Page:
Also having a good idea at the right time is vital. Look at the success of PlayFish for example, right place at the right time and taking advantage of a situation. Also with Social and Casual gaming remaining strong and production costs a lot lower there is no way it's impossible.

@Alex - It's not very smart to insult a large portion of the video games industry in one statement, doesn't really help you get a job when one of those '10 year olds' may have a say in your future.

Edited 1 times. Last edit by Jordan Woodward on 1st October 2010 2:01am

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Charley Wang Studying Engineering, University of Toronto11 years ago
I thought this article was interesting. Mind if I try an amateurish analysis? I apologize if this is overly simplistic, I don't mean to trivialize the issues, I just want a little practice.

Effectively, game companies need to make more money. That means either more sales or less costs.

- Sales: Price or volume. Here, raising price is not a good option. An increase in price could spur increased piracy, and there's a lot of competition in the entertainment field. Therefore focus on volume.
--- Volume: Several directions to explore. Microtransactions within a game. Smaller games -- I realize companies are doing smaller games already, what I mean is something more like DLC, add-ons for existing, popular games. Honestly though the market for many game companies is more or less fixed and it may be easier to reduce costs than to raise volume.

- Costs: Capital costs are a fairly small concern for game shops (correct me if I am wrong?) compared to other industries. So the biggest thing is probably the labour/time it takes to create a game, as well as the marketing.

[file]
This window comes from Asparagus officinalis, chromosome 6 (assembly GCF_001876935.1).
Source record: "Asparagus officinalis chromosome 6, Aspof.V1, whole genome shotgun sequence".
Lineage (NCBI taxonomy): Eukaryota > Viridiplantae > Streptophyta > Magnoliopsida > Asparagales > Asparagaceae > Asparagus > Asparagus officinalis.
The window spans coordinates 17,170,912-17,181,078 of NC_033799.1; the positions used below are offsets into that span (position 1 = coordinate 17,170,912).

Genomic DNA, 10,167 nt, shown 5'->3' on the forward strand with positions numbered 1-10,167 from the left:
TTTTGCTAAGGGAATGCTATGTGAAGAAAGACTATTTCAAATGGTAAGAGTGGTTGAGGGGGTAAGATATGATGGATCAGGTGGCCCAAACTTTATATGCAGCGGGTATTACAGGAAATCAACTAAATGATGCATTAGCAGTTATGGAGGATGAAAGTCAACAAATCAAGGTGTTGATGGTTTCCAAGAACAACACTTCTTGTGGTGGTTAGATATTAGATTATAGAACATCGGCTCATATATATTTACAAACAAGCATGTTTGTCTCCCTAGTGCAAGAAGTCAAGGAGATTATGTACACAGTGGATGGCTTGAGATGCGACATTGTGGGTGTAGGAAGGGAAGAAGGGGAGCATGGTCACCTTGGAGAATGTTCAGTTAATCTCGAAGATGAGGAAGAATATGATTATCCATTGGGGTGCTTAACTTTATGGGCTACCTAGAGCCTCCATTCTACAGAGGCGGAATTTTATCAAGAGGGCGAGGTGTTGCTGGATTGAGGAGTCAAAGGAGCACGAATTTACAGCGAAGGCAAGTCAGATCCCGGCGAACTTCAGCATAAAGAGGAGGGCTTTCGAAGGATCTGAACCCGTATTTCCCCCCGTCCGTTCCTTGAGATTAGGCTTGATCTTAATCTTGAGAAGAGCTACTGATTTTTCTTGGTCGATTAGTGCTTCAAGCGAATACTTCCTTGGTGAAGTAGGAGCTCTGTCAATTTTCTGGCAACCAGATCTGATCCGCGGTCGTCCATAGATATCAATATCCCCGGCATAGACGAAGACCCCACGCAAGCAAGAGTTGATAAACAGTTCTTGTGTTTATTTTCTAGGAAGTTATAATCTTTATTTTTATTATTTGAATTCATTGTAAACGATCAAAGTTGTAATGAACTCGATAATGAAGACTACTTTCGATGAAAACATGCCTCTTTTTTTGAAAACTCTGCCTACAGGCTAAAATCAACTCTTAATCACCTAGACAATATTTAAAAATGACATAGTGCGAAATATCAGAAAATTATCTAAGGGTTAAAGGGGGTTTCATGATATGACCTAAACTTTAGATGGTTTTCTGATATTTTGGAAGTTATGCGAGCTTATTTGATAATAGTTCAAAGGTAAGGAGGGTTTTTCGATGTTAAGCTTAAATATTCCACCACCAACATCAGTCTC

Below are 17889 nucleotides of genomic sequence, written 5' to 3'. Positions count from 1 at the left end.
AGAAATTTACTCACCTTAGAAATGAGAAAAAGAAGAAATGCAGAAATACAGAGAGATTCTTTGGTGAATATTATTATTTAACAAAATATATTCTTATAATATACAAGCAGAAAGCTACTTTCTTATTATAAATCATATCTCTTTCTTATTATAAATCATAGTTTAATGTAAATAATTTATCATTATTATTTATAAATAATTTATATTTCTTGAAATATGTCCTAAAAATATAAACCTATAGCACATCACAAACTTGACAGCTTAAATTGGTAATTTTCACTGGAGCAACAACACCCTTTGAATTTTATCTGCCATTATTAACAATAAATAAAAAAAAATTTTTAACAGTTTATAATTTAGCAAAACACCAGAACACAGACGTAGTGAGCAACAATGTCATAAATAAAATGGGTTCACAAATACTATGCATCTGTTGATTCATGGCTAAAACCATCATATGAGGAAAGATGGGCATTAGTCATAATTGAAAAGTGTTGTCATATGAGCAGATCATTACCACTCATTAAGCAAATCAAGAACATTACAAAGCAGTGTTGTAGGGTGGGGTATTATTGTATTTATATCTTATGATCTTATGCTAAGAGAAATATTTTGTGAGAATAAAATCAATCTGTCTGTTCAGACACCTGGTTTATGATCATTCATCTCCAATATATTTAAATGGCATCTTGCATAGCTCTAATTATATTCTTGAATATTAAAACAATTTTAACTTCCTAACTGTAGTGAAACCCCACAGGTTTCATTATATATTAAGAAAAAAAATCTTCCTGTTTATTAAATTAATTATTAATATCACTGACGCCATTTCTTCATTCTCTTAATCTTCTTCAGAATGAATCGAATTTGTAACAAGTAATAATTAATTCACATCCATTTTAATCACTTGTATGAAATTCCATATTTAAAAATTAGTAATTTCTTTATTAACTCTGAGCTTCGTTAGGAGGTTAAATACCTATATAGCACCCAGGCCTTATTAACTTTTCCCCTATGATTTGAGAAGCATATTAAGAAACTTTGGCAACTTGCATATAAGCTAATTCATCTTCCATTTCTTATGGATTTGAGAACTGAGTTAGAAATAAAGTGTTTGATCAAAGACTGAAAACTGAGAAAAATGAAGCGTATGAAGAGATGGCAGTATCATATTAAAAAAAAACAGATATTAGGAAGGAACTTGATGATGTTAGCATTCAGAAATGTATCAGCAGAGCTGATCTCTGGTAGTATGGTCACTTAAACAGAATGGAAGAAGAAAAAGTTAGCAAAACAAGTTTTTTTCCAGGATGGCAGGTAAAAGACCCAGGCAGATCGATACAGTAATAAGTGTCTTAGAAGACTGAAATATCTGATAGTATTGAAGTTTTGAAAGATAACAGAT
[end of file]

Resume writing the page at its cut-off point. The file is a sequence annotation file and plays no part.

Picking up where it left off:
--- Labour: Other posters make a great point, which I'll attempt to sweep under the umbrella of User Created Content. Games have a thriving community, why not tap into that? You can reduce costs by letting users create content for you (for free!) One idea would be to do an open beta for 'map makers,' where they will get early access to the game to play around with the content creation system, as well as a leg up on other map makers. As an added bonus, if you enable revenue-sharing with popular User Created Content, you could create a little microeconomy and, what's more, map-makers may be willing to _pay_ for enhanced development tools. This could stimulate the map making community, and might even turn a profit on dev tools
--- Marketing: As others pointed out, a little excessive. My buying decision (and I actually buy all my games legitimately) is based on 1) brand loyalty and 2) word of mouth. One or two good trailers is honestly enough to get me super excited (FF13 Versus??). I've never bought a game just because I saw it on a billboard or TV ad. Of course, I am a sample size of one, so take that as you will.

So, I guess what I'm saying is that companies should investigate policies/practices related to User Content, reduce spending on elaborate campaigns across multiple media, and look into breaking their offerings into smaller, more digestable pieces.

Thanks for reading :)
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Tim Carter Designer - Writer - Producer 11 years ago
This is why making the game industry's focus on "making game companies" is stupid at best.

It needs to be focussed on "making games". Projects.

That is, each-game-is-its-own-company. Project-based.

To do that, core talent - core game designers - need to think like free agents. And projects need to be put together.

Why? Because then you focus on creating slates of projects - groups of them - to mitigate risk.

The film industry figured this out years ago.

Edited 1 times. Last edit by Tim Carter on 1st October 2010 6:13am

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Christopher Willis11 years ago
Great games can be made without having huge budgets. They can also make money! The idea here is to not release a game around the time of a high budget blockbuster. Think of the movie industry...would you release your 'good' movie in the same week that a movie like Avatar came out?

There are also many avenues to explore. I really don't think some teams are trying hard enough here. I would play your game if it was truly fun and a exicting gameplay. I would argue that if the industry is mostly going large scale and targeting a broad spectrum of consumers, then now is the time to go niche.

Maybe a little guerilla warfare is in order :) Use their weaknesses against them.

Edited 1 times. Last edit by Christopher Willis on 3rd October 2010 6:46pm